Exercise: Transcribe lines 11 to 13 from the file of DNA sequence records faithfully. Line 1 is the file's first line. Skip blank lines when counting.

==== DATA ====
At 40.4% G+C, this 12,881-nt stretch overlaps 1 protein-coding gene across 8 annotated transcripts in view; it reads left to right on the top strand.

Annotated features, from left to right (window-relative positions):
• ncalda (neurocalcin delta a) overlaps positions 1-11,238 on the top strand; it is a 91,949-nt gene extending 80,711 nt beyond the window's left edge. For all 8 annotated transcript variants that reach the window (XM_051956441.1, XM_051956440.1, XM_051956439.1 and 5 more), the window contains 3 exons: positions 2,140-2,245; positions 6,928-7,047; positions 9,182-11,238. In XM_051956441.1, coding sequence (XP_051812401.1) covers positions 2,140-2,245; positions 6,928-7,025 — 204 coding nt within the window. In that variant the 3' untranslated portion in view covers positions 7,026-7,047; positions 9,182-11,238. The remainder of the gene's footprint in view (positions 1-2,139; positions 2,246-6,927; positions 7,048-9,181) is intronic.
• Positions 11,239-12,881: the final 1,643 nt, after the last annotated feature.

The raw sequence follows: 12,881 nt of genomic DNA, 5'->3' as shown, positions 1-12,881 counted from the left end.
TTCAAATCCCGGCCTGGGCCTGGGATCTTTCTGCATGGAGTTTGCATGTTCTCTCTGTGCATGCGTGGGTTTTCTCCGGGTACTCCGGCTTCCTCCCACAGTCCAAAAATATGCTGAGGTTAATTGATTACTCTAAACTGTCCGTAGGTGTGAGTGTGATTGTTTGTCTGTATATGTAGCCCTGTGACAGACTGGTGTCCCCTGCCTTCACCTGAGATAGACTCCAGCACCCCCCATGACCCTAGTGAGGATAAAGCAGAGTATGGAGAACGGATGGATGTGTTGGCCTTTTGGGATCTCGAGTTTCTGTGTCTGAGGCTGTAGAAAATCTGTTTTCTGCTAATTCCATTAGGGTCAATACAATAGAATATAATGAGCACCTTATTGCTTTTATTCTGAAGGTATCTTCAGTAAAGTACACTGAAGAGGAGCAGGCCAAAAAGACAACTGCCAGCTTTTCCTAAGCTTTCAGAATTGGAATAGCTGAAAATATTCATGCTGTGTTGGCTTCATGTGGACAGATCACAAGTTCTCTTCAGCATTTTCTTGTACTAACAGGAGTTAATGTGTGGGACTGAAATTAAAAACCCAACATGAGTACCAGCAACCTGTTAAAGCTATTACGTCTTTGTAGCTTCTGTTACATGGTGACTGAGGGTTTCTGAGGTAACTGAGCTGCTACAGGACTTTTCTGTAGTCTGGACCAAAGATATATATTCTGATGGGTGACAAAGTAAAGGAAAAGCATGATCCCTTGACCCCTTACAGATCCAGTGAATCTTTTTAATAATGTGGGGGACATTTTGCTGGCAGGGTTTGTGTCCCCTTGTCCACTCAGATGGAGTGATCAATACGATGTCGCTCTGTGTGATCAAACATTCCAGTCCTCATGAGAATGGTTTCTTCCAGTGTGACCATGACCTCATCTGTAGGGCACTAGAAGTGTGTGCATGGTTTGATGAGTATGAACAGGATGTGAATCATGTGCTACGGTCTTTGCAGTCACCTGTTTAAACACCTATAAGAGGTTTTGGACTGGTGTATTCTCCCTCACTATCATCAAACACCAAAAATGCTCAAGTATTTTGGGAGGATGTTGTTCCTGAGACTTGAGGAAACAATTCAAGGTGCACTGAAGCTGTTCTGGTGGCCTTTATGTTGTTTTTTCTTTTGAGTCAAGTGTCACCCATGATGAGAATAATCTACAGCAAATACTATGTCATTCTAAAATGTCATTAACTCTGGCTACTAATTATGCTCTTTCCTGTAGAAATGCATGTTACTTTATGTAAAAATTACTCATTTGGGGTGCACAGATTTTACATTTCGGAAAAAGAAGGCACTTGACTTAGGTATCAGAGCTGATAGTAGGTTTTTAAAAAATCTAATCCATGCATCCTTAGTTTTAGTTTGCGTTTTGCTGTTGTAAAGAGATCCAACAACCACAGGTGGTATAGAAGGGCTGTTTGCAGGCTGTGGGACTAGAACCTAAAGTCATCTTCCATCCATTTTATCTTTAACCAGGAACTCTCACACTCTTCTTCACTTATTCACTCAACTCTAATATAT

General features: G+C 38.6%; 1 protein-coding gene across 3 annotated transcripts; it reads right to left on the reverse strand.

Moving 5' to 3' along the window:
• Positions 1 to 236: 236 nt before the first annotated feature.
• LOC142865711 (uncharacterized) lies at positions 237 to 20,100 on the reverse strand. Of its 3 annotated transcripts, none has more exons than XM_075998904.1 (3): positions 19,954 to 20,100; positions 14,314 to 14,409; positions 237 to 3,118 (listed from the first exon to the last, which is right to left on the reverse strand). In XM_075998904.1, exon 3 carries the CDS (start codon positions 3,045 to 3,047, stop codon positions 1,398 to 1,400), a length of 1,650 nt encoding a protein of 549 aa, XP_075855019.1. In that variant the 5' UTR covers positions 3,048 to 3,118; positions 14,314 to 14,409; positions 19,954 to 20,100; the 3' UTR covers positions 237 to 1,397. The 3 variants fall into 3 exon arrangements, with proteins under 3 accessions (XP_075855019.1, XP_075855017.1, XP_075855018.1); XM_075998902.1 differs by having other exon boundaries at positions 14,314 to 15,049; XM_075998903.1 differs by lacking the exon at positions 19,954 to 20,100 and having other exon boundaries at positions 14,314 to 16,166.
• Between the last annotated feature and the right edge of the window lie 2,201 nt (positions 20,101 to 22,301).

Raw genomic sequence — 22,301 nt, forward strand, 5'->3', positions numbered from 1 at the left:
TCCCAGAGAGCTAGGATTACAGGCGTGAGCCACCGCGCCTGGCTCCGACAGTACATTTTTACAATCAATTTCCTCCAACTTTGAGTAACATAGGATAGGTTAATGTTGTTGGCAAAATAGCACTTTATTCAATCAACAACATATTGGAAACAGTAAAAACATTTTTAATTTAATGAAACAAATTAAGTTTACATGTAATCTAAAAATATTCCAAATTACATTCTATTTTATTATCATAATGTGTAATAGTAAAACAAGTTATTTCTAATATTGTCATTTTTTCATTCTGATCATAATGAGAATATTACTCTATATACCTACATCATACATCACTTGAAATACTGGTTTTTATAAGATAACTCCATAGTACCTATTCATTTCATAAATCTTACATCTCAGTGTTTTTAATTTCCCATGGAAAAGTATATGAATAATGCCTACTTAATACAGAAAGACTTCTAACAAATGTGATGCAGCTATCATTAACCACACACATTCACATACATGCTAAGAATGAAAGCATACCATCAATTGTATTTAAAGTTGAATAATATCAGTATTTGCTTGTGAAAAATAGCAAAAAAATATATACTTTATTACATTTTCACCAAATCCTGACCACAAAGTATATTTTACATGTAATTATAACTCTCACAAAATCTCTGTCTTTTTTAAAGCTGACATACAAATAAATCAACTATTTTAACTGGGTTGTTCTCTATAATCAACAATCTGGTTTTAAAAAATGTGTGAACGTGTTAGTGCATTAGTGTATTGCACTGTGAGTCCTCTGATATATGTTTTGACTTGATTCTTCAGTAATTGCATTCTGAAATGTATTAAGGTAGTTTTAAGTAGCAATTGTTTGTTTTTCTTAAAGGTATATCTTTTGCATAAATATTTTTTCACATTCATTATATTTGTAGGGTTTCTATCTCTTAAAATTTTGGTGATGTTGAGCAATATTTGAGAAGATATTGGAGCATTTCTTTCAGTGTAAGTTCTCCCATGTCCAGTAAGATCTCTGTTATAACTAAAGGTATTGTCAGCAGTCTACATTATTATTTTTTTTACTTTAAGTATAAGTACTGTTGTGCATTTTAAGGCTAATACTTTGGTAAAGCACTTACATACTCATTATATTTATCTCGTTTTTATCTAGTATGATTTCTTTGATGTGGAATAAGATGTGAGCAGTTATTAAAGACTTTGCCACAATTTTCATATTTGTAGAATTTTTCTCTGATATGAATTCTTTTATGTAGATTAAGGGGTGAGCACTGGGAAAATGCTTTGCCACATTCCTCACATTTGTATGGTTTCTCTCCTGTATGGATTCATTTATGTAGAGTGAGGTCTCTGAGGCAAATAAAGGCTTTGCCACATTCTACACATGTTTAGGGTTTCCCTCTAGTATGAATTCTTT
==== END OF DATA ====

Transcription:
• Between the last annotated feature and the right edge of the window lie 2,201 nt (positions 20,101 to 22,301).

Raw genomic sequence — 22,301 nt, forward strand, 5'->3', positions numbered from 1 at the left:
TCCCAGAGAGCTAGGATTACAGGCGTGAGCCACCGCGCCTGGCTCCGACAGTACATTTTTACAATCAATTTCCTCCAACTTTGAGTAACATAGGATAGGTTAATGTTGTTGGCAAAATAGCACTTTATTCAATCAACAACATATTGGAAACAGTAAAAACATTTTTAATTTAATGAAACAAATTAAGTTTACATGTAATCTAAAAATATTCCAAATTACATTCTATTTTATTATCATAATGTGTAATAGTAAAACAAGTTATTTCTAATATTGTCATTTTTTCATTCTGATCATAATGAGAATATTACTCTATATACCTACATCATACATCACTTGAAATACTGGTTTTTATAAGATAACTCCATAGTACCTATTCATTTCATAAATCTTACATCTCAGTGTTTTTAATTTCCCATGGAAAAGTATATGAATAATGCCTACTTAATACAGAAAGACTTCTAACAAATGTGATGCAGCTATCATTAACCACACACATTCACATACATGCTAAGAATGAAAGCATACCATCAATTGTATTTAAAGTTGAATAATATCAGTATTTGCTTGTGAAAAATAGCAAAAAAATATATACTTTATTACATTTTCACCAAATCCTGACCACAAAGTATATTTTACATGTAATTATAACTCTCACAAAATCTCTGTCTTTTTTAAAGCTGACATACAAATAAATCAACTATTTTAACTGGGTTGTTCTCTATAATCAACAATCTGGTTTTAAAAAATGTGTGAACGTGTTAGTGCATTAGTGTATTGCACTGTGAGTCCTCTGATATATGTTTTGACTTGATTCTTCAGTAATTGCATTCTGAAATGTATTAAGGTAGTTTTAAGTAGCAATTGTTTGTTTTTCTTAAAGGTATATCTTTTGCATAAATATTTTTTCACATTCATTATATTTGTAGGGTTTCTATCTCTTAAAATTTTGGTGATGTTGAGCAATATTTGAGAAGATATTGGAGCATTTCTTTCAGTGTAAGTTCTCCCATGTCCAGTAAGATCTCTGTTATAACTAAAGGTATTGTCAGCAGTCTACATTATTATTTTTTTTACTTTAAGTATAAGTACTGTTGTGCATTTTAAGGCTAATACTTTGGTAAAGCACTTACATACTCATTATATTTATCTCGTTTTTATCTAGTATGATTTCTTTGATGTGGAATAAGATGTGAGCAGTTATTAAAGACTTTGCCACAATTTTCATATTTGTAGAATTTTTCTCTGATATGAATTCTTTTATGTAGATTAAGGGGTGAGCACTGGGAAAATGCTTTGCCACATTCCTCACATTTGTATGGTTTCTCTCCTGTATGGATTCATTTATGTAGAGTGAGGTCTCTGAGGCAAATAAAGGCTTTGCCACATTCTACACATGTTTAGGGTTTCCCTCTAGTATGAATTCTTT